Lobster and champagne: French minister in hot water for living the lavish life on public funds
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France's energy and ecology minister, François de Rugy, is in hot water after French media revealed he spent taxpayer money on lavish dinners and renovations to his official residence. The government has announced an inquiry into the matter.
Everyone needs to relax after a hard day in the office. Why not enjoy a little champagne and a lobster dinner with some friends? When the gilt furniture looks a little less golden and the chandeliers a little less luminous, who wouldn’t want to do a little home refurbishment? Best of all, get the taxpayer to foot the bill.
François de Rugy, former president of the National Assembly (the lower house of parliament) and currently the minister of energy and ecology, is the latest French politician to find himself embroiled in a corruption scandal.
In an article published on July 10, investigative website Mediapart describes de Rugy and his wife, a journalist at celebrity magazine Gala, as “living like royals on public funds” and inviting friends to “sumptuous receptions” in the Hôtel de Lassay, the official residence of the National Assembly president, or parliament speaker.
Mediapart claimed there were more than 10 dinners of this kind held between October 2017 and June 2018. According to the website, staff served bottles of vintage wines and champagnes taken from parliamentary cellars to guests who were mainly personal friends of the couple.
Photographs showed de Rugy's wife Severine Servat-de Rugy in front of bottles of grand cru wine and platters lined with lobsters.
Speaking in an interview on French TV channel BFM on Friday, however, de Rugy insisted he has “never paid more than €30 for a bottle of wine”, doesn’t eat lobster because of a “shellfish allergy”, and avoids champagne, as it “gives him a headache”.
‘Grotesque’ smear campaign
After the Mediapart revelations, the story was quickly picked up by other French media outlets. De Rugy attempted to get ahead of the scandal by going on France Inter radio that very same day, dismissing the article as nothing more than a “grotesque” smear campaign.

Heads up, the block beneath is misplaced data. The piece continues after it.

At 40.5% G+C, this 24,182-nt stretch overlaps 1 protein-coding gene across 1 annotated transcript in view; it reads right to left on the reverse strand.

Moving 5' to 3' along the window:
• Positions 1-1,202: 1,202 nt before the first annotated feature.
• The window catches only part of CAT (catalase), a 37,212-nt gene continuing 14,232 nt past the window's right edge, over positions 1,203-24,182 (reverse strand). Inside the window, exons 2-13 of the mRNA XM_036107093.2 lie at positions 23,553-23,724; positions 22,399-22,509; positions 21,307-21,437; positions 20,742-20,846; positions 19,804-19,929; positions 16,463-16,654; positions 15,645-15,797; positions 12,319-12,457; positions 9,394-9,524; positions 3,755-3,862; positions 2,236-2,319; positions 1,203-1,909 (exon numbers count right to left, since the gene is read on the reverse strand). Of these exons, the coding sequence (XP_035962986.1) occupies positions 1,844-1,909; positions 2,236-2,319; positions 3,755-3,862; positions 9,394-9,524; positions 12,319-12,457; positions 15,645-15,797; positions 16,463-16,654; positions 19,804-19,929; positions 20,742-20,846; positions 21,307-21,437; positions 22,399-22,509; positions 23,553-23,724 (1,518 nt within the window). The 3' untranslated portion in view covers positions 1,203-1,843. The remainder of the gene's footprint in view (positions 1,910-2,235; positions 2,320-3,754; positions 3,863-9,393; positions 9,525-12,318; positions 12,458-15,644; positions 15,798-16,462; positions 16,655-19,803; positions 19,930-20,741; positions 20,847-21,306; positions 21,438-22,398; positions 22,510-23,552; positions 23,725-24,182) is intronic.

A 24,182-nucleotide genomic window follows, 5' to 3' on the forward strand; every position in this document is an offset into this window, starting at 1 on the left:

According to him, the receptions were justified expenses, part of his working life. They allowed him to meet with representatives from different sectors, he said, “some of whom we knew, others we did not”.
De Rugy acknowledged that his wife had participated in organising the dinners and selecting the guests, but he refused to accept that the pair had done anything wrong.
“We have nothing to reproach ourselves for, neither she nor I,” he said.
He also offered a longer explanation in a July 10 Facebook post. But the tone remained determinedly defensive and unapologetic, which has only increased media attention of the matter.
Mediapart added fuel to the fire on Wednesday evening when it published new revelations, this time about de Rugy’s chief of staff, Nicole Klein. Klein had allegedly been holding on to a council flat in Paris since 2001, even though she hadn't lived in the capital full-time since 2006. She said she regularly used the apartment when she returned for the weekend, keeping it out of "ease and negligence".
De Rugy immediately demanded that she step down and she reluctantly complied, "at the request of François de Rugy.”
On July 11, Mediapart published a follow-up article and photographs, revealing that after de Rugy and his wife moved into his official ministerial apartment, they spent more than €63,000 on refurbishments.
The renovations included a brand-new dressing room for a somewhat exorbitant €17,000 in taxpayer money.
When asked by Mediapart about the cost of the dressing room, Servat-de Rugy did not have a direct answer. "It's not really a dressing room, it is just wardrobes. And when we arrived, there were none, nothing. I don't know what to tell you," she said.
It was further revealed that the work was predominantly decorative rather than essential.
The minister’s office justified the cost of the work saying de Rugy had to use “qualified craftsmen” due to “the particular character of the building”, an 18th-century edifice in the 17th arrondissement of Paris.
Government spokeswoman Sibeth Ndiaye said Wednesday that de Rugy is "obviously" still trusted by President Emmanuel Macron and Prime Minister Édouard Philippe. However, de Rugy was summoned for a meeting with Philippe on Thursday afternoon.
A green activist who rose to the top
It is the first time de Rugy's glittering career has faced such scandal.
De Rugy, 44, is a long-time politician and environmentalist. First elected to parliament in 2007 with the European Greens, he quit the party in 2015, criticising its "leftist drift" under the presidency of François Hollande. He founded his own green party that same year but joined Macron’s La République En Marche party in 2016.
De Rugy was appointed environment minister in September 2018 after serving as parliament speaker for just over a year.
When he first took up the post as National Assembly president in June 2017, de Rugy said that he “wanted the Assembly to be open and transparent. We often reproach male and female politicians for being cut off, living only in their political world in a kind of bubble”.
De Rugy might be wishing he could now return to that protective bubble.
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